Kendra’s childhood dream was to combine her love of dance with a desire for social justice. She found a program in Seattle, far from the flatlands of the Midwest, and as a dance-movement therapist, worked with children who had lost a piece of their family - or themselves.
Later, as a therapist for juvenile offenders, she discovered that their bitterness and diminished self-esteem were intricately woven into their struggles with reading. She learned of the statistics about the correlation of illiteracy to life behind bars, and the numbers were staggering. On a quest to ratchet up their abilities, she was overtaken with the disparate research on how to teach reading. “The Reading Wars” was at its height, and the teens she worked with needed everything on both ends of the spectrum: the sub-skills of phonics, and engagement with a variety of books.
This led her to graduate school, and as a 1st grade teacher and reading specialist she continued to learn how children became readers, yet was mystified by the numbers of children in the U.S. who were non-readers by 3rd grade. How could that be? As a devoted conference attendee of literacy and learning disability organizations, she found her answers. What they didn’t teach in Graduate School was that the most impressive results resulted from using explicit instruction in the underpinnings of reading and writing. Breaking up the process into its smallest components illuminated the mystery of children’s struggles and made her a stronger teacher.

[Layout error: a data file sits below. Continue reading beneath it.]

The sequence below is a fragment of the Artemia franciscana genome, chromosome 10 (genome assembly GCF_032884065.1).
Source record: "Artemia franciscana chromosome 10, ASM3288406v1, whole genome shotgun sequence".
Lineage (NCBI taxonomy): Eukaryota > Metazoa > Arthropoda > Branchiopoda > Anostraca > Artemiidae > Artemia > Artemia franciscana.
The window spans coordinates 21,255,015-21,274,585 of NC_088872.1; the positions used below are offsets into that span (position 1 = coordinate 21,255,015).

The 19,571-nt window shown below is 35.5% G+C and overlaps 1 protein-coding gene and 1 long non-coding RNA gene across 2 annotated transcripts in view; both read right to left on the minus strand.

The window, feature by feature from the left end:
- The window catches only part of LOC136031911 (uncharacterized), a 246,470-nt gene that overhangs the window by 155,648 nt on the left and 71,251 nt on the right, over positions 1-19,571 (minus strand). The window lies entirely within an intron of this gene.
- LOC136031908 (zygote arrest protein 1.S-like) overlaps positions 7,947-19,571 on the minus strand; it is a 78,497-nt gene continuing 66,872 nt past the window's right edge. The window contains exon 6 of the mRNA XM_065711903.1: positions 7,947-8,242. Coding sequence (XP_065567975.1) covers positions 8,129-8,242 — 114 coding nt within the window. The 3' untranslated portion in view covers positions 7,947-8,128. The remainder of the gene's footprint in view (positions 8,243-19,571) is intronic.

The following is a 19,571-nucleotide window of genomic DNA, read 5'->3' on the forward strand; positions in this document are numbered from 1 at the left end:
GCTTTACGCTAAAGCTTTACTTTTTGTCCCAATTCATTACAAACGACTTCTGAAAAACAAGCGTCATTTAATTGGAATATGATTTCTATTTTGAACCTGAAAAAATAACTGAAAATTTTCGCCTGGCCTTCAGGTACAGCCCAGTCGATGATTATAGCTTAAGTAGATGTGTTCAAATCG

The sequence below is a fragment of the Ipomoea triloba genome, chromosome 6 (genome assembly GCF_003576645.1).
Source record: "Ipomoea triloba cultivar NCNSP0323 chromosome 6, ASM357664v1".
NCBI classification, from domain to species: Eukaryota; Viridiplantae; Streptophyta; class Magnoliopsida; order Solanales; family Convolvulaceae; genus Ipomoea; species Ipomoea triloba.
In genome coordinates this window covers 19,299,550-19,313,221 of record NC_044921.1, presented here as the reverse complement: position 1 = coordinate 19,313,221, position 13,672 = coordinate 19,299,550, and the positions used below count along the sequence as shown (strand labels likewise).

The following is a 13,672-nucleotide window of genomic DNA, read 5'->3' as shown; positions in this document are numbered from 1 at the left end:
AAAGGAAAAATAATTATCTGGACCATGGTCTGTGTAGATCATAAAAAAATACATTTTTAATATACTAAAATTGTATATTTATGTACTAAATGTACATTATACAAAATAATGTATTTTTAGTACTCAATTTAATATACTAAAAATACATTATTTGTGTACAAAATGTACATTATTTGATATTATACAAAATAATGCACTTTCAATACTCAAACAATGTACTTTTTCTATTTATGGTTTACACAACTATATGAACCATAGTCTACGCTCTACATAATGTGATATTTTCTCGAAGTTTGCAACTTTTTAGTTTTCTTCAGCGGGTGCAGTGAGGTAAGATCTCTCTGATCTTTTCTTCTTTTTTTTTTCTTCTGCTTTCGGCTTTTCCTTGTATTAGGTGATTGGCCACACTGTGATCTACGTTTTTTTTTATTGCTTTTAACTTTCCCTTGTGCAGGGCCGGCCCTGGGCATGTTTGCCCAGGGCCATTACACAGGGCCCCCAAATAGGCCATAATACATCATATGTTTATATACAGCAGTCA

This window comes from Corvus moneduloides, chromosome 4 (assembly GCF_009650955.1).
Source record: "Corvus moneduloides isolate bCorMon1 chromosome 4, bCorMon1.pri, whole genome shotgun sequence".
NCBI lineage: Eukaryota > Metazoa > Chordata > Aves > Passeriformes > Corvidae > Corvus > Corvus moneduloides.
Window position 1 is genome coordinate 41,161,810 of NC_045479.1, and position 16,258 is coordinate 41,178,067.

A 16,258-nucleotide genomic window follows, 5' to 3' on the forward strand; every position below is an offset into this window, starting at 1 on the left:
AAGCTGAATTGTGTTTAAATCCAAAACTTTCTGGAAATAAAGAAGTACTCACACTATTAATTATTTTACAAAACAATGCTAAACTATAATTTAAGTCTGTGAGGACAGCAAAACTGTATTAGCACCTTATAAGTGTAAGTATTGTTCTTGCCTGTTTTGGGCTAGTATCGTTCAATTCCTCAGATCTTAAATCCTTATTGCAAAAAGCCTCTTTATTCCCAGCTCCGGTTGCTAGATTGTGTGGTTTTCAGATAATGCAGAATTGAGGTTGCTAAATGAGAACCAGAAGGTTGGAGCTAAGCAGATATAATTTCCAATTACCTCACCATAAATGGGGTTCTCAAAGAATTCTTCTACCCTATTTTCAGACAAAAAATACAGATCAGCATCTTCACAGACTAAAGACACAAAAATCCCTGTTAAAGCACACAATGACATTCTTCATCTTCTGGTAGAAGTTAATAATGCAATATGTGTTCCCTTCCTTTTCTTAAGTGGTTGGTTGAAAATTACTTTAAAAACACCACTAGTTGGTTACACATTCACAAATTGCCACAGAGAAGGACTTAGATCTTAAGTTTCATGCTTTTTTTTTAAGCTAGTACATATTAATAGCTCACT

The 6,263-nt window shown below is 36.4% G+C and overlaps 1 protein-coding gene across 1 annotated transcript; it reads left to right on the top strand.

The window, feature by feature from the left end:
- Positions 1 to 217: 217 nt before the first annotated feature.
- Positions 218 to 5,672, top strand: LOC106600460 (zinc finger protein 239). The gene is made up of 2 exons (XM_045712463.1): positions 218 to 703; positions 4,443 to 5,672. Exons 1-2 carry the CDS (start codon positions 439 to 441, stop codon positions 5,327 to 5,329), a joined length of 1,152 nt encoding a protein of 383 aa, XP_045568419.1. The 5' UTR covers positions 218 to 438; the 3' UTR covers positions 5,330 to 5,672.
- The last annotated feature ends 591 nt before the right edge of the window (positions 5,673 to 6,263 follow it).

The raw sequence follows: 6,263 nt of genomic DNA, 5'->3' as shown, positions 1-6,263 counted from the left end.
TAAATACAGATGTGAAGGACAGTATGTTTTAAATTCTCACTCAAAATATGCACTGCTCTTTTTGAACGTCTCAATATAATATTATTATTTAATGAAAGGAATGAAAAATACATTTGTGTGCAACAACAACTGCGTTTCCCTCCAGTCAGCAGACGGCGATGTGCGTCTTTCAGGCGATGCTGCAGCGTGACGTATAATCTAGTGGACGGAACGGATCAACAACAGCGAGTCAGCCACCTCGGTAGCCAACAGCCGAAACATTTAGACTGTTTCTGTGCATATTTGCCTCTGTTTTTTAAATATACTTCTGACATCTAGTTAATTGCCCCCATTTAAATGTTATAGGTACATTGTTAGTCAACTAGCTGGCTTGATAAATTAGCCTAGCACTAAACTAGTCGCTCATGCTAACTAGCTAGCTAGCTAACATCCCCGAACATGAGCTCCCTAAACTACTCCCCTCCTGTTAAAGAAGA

At a conference in the 90’s she was invited to be on staff at the Consortium on Reading Excellence (CORE). Their mission was to teach every K-8 teacher in California how to teach reading, based on a report from the NICHD. This report linked the growing population of children who did not read at grade level to the lack of systematic and explicit instruction in K-2. She wrote materials, presented in-services, conducted lesson demonstrations, and coached teachers. She also found time to pursue a second Masters Degree, in Reading and Assessment.
Grant money dwindled in 2000, so she moved back to Seattle, as a reading specialist and literacy coach in public and private schools. Active in the local IDA (International Dyslexia Association) and ADD Resources, she pursued more certification in the brain and learning. She also contracted with Washington Research Institute, as well as Western Washington and Seattle University. If she could see something other than dollar signs and too much time in a library, she would have gotten her PhD in a heartbeat.
Not all of Kendra’s passions revolve around reading and writing. She also teaches yoga to boys in prison, attends spiritual retreats, gardens, and does somewhat crafty things when she has the patience. In the right weather you can find her trekking and enjoying the artistic and mountainous gifts of Puget Sound.
Her favorite charities to give her time and money to are:
Giving Kids in Need a Chance to Read
Bringing People and Pets Together
Reducing the Achievement Gap
Diplomas for all
Empowering Adult Learners
Providing Education to Low-Income Women